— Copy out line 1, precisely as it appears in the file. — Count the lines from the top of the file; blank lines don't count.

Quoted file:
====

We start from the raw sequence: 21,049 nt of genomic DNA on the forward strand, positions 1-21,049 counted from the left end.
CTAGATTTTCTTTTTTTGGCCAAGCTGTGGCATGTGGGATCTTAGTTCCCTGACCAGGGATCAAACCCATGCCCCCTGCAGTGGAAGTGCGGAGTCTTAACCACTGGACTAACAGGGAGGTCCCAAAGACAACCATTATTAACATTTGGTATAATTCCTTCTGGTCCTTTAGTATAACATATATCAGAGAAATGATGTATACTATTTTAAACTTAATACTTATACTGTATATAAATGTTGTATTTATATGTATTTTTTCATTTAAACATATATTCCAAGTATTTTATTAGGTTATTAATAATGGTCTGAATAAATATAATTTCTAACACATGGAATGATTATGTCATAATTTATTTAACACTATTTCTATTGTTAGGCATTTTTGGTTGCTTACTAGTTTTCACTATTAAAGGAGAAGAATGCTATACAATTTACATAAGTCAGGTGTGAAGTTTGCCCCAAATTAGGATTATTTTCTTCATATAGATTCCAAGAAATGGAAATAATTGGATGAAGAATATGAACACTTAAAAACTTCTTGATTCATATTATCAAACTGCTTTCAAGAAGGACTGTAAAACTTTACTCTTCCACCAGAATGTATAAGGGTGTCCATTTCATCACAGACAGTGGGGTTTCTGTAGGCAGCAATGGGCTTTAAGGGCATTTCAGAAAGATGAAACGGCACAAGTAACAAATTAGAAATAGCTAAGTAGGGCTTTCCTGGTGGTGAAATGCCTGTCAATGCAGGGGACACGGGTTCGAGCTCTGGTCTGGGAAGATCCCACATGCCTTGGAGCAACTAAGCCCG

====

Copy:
We start from the raw sequence: 21,049 nt of genomic DNA on the forward strand, positions 1-21,049 counted from the left end.